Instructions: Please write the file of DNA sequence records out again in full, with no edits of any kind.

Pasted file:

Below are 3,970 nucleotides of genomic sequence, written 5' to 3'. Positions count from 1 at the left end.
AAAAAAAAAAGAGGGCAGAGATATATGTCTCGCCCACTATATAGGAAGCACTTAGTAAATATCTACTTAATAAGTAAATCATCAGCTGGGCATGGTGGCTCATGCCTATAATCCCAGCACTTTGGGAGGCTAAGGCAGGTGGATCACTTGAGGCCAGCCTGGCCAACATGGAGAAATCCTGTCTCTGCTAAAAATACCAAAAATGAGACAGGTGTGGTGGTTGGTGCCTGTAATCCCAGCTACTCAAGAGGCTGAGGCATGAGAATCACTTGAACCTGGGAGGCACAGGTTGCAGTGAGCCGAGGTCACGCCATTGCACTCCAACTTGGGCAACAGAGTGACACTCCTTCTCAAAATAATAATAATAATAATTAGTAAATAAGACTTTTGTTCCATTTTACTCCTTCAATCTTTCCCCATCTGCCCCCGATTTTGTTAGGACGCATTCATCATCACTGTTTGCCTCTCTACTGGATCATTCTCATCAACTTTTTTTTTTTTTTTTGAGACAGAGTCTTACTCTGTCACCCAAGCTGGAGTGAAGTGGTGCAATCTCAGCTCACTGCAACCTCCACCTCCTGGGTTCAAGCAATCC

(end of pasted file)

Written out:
Below are 3,970 nucleotides of genomic sequence, written 5' to 3'. Positions count from 1 at the left end.
AAAAAAAAAAGAGGGCAGAGATATATGTCTCGCCCACTATATAGGAAGCACTTAGTAAATATCTACTTAATAAGTAAATCATCAGCTGGGCATGGTGGCTCATGCCTATAATCCCAGCACTTTGGGAGGCTAAGGCAGGTGGATCACTTGAGGCCAGCCTGGCCAACATGGAGAAATCCTGTCTCTGCTAAAAATACCAAAAATGAGACAGGTGTGGTGGTTGGTGCCTGTAATCCCAGCTACTCAAGAGGCTGAGGCATGAGAATCACTTGAACCTGGGAGGCACAGGTTGCAGTGAGCCGAGGTCACGCCATTGCACTCCAACTTGGGCAACAGAGTGACACTCCTTCTCAAAATAATAATAATAATAATTAGTAAATAAGACTTTTGTTCCATTTTACTCCTTCAATCTTTCCCCATCTGCCCCCGATTTTGTTAGGACGCATTCATCATCACTGTTTGCCTCTCTACTGGATCATTCTCATCAACTTTTTTTTTTTTTTTTGAGACAGAGTCTTACTCTGTCACCCAAGCTGGAGTGAAGTGGTGCAATCTCAGCTCACTGCAACCTCCACCTCCTGGGTTCAAGCAATCC